Houston’s No. 4 prospect has eye-opening debut pro season

7:21 PM UTC

This story was excerpted from Brian McTaggart’s Astros Beat newsletter. To read the full newsletter, click here. And subscribe to get it regularly in your inbox.

Brice Matthews, the University of Nebraska shortstop the Astros selected with the final pick (28th overall) of the first round of the MLB Draft in July, completed his debut pro season, most of which was spent playing for the Low-A Fayetteville Woodpeckers.

Matthews, the Astros’ No. 4-ranked prospect by MLB Pipeline, slashed .208/.365/.352 (.717 OPS) with four homers, 11 RBIs and 18 stolen bases in 35 games in his professional debut, 33 of which were spent at Fayetteville. He finished the season on a good note, going 2-for-4 with a homer on Sunday. He had multiple hits in three of his last six games and 10 games for the season.

“I think it was a great experience,” Matthews said. “It was a lot of fun being with the guys and just playing baseball again. It was really fun to see how I stacked up against everybody else and being able to compete again.”

Matthews, a former star high school quarterback at Atascocita High School in suburban Houston, is a 6-foot, 190-pound right-handed hitter who blossomed into a serious prospect in his junior year at Nebraska, hitting .359/.481/.723 with 67 RBIs and 61 runs scored to earn first-team All-Big Ten honors. He became the first player in Nebraska history to hit 20 homers and steal 20 bases in a season.

Matthews said getting his feet wet in professional baseball was an eye-opening experience, which came with many adjustments along the way. He said his focus was simply to improve each day, which he felt that he did. Play hard, and let the results take care of themselves, he said.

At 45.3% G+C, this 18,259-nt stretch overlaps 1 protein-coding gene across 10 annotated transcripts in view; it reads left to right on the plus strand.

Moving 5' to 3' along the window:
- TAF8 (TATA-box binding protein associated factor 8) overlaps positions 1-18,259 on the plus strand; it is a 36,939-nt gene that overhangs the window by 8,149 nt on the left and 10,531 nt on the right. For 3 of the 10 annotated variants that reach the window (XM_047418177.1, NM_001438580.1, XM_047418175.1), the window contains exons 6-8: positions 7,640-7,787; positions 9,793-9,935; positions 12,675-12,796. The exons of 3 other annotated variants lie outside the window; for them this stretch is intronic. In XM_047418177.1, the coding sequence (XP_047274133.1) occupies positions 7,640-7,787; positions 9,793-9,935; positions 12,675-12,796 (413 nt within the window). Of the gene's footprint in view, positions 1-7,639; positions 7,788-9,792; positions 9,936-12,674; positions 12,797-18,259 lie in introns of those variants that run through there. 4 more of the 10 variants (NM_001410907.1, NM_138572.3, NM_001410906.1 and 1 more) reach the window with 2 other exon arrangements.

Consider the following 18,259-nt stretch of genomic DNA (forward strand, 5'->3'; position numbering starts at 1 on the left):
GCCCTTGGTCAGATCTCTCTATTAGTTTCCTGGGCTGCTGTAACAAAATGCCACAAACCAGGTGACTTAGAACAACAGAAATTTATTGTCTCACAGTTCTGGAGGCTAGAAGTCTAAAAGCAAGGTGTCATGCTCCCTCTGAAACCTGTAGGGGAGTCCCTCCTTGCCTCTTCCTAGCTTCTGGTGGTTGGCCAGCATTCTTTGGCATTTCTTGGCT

“I still feel like I competed really well, but there was a lot more movement on the fastball than there was in college,” Matthews said. “I think that was the biggest thing.”

Defensively, Matthews spent the season at shortstop, the position he played at Nebraska. That also came with some adjustments.

“I felt a lot more comfortable out there, just being able to be an athlete,” Matthews said. “That was the main thing we talked about every day — just be an athlete and just maximize that, and I feel like I was doing that really well.”

Matthews, who signed for a bonus of $2,478,200, which was below the slot value of $2,880,700 for the No. 28 overall pick, will next head to strength camp in West Palm Beach, Fla., and rest up in the winter following a whirlwind 2023 summer. He’s likely to begin next season at High-A, with a chance to reach Double-A sometime in ‘24.

“It’s been great,” Matthews said. “It’s been a great experience. I wouldn’t have had it any other way. I’m a firm believer in that everything happens for a reason. Just wherever life takes me, I’m ready for it. Flow with the wind.”

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